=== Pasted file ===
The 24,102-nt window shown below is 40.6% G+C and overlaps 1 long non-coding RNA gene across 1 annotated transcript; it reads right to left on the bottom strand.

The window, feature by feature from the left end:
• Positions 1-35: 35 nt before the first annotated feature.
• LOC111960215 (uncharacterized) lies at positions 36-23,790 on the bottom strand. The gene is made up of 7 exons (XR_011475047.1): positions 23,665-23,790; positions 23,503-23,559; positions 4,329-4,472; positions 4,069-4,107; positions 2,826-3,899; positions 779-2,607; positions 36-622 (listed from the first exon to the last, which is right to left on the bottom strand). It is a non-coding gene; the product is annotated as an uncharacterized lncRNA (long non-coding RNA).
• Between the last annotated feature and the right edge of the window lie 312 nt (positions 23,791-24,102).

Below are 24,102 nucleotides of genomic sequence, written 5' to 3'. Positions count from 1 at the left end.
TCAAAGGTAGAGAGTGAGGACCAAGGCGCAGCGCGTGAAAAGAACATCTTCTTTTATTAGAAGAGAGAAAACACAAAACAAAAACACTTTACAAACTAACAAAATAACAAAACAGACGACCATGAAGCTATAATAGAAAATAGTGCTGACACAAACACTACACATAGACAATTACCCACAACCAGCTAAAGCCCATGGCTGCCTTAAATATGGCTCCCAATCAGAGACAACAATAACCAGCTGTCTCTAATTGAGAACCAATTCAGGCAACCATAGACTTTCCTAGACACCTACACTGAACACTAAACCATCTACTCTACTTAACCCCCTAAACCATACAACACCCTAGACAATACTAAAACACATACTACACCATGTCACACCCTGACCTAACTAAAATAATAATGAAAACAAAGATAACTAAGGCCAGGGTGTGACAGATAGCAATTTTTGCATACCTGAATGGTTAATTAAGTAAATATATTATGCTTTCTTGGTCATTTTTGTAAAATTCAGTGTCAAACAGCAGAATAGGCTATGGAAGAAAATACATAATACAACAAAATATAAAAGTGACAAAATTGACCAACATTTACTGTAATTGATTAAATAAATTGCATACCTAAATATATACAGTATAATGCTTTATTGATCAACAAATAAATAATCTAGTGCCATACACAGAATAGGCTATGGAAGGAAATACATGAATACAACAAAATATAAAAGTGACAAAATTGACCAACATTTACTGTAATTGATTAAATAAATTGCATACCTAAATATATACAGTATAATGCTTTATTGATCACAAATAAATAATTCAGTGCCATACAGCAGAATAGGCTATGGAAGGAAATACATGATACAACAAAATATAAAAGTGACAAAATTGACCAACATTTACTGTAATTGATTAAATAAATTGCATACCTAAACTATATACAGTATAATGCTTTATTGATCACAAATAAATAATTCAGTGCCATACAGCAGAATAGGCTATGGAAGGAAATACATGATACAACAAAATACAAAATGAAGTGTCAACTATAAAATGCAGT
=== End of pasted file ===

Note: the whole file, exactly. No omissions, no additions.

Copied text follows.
The 24,102-nt window shown below is 40.6% G+C and overlaps 1 long non-coding RNA gene across 1 annotated transcript; it reads right to left on the bottom strand.

The window, feature by feature from the left end:
• Positions 1-35: 35 nt before the first annotated feature.
• LOC111960215 (uncharacterized) lies at positions 36-23,790 on the bottom strand. The gene is made up of 7 exons (XR_011475047.1): positions 23,665-23,790; positions 23,503-23,559; positions 4,329-4,472; positions 4,069-4,107; positions 2,826-3,899; positions 779-2,607; positions 36-622 (listed from the first exon to the last, which is right to left on the bottom strand). It is a non-coding gene; the product is annotated as an uncharacterized lncRNA (long non-coding RNA).
• Between the last annotated feature and the right edge of the window lie 312 nt (positions 23,791-24,102).

Below are 24,102 nucleotides of genomic sequence, written 5' to 3'. Positions count from 1 at the left end.
TCAAAGGTAGAGAGTGAGGACCAAGGCGCAGCGCGTGAAAAGAACATCTTCTTTTATTAGAAGAGAGAAAACACAAAACAAAAACACTTTACAAACTAACAAAATAACAAAACAGACGACCATGAAGCTATAATAGAAAATAGTGCTGACACAAACACTACACATAGACAATTACCCACAACCAGCTAAAGCCCATGGCTGCCTTAAATATGGCTCCCAATCAGAGACAACAATAACCAGCTGTCTCTAATTGAGAACCAATTCAGGCAACCATAGACTTTCCTAGACACCTACACTGAACACTAAACCATCTACTCTACTTAACCCCCTAAACCATACAACACCCTAGACAATACTAAAACACATACTACACCATGTCACACCCTGACCTAACTAAAATAATAATGAAAACAAAGATAACTAAGGCCAGGGTGTGACAGATAGCAATTTTTGCATACCTGAATGGTTAATTAAGTAAATATATTATGCTTTCTTGGTCATTTTTGTAAAATTCAGTGTCAAACAGCAGAATAGGCTATGGAAGAAAATACATAATACAACAAAATATAAAAGTGACAAAATTGACCAACATTTACTGTAATTGATTAAATAAATTGCATACCTAAATATATACAGTATAATGCTTTATTGATCAACAAATAAATAATCTAGTGCCATACACAGAATAGGCTATGGAAGGAAATACATGAATACAACAAAATATAAAAGTGACAAAATTGACCAACATTTACTGTAATTGATTAAATAAATTGCATACCTAAATATATACAGTATAATGCTTTATTGATCACAAATAAATAATTCAGTGCCATACAGCAGAATAGGCTATGGAAGGAAATACATGATACAACAAAATATAAAAGTGACAAAATTGACCAACATTTACTGTAATTGATTAAATAAATTGCATACCTAAACTATATACAGTATAATGCTTTATTGATCACAAATAAATAATTCAGTGCCATACAGCAGAATAGGCTATGGAAGGAAATACATGATACAACAAAATACAAAATGAAGTGTCAACTATAAAATGCAGT